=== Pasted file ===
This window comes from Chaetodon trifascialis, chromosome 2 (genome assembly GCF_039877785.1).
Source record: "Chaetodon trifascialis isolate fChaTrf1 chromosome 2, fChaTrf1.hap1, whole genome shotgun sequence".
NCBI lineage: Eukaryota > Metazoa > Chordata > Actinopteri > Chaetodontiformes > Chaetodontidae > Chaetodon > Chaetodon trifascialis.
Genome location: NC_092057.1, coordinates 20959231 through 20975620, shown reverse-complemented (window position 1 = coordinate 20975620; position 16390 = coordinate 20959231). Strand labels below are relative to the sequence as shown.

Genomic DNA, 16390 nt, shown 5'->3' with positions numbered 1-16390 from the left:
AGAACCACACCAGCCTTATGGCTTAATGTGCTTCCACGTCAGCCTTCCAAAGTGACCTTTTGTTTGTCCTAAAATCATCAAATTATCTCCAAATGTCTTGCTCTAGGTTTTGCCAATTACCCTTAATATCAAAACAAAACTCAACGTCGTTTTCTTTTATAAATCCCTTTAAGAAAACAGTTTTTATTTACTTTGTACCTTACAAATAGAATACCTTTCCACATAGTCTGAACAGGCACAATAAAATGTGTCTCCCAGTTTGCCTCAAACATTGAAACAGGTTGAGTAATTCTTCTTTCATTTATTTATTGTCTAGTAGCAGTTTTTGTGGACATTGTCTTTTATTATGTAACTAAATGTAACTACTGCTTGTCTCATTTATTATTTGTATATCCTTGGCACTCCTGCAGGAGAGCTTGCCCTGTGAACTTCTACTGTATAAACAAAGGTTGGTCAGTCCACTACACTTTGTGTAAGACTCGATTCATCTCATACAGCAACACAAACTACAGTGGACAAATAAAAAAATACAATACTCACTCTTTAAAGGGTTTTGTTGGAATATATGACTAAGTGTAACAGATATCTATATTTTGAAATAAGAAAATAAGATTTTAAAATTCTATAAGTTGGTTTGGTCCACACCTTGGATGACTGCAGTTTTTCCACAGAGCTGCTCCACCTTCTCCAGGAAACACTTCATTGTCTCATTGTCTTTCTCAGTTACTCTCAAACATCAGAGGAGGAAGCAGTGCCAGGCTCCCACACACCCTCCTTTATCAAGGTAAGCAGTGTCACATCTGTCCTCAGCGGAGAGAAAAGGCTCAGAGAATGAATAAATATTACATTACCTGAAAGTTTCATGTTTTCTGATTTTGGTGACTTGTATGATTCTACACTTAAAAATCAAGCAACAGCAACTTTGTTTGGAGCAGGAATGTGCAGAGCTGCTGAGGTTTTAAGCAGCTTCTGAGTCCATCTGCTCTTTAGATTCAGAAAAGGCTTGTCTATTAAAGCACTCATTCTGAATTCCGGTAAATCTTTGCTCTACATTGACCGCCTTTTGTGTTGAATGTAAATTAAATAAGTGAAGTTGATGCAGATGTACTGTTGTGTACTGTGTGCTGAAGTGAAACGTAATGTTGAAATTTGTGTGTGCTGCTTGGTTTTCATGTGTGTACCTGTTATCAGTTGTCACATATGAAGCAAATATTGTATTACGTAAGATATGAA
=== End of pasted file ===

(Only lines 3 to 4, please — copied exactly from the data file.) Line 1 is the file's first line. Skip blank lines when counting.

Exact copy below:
NCBI lineage: Eukaryota > Metazoa > Chordata > Actinopteri > Chaetodontiformes > Chaetodontidae > Chaetodon > Chaetodon trifascialis.
Genome location: NC_092057.1, coordinates 20959231 through 20975620, shown reverse-complemented (window position 1 = coordinate 20975620; position 16390 = coordinate 20959231). Strand labels below are relative to the sequence as shown.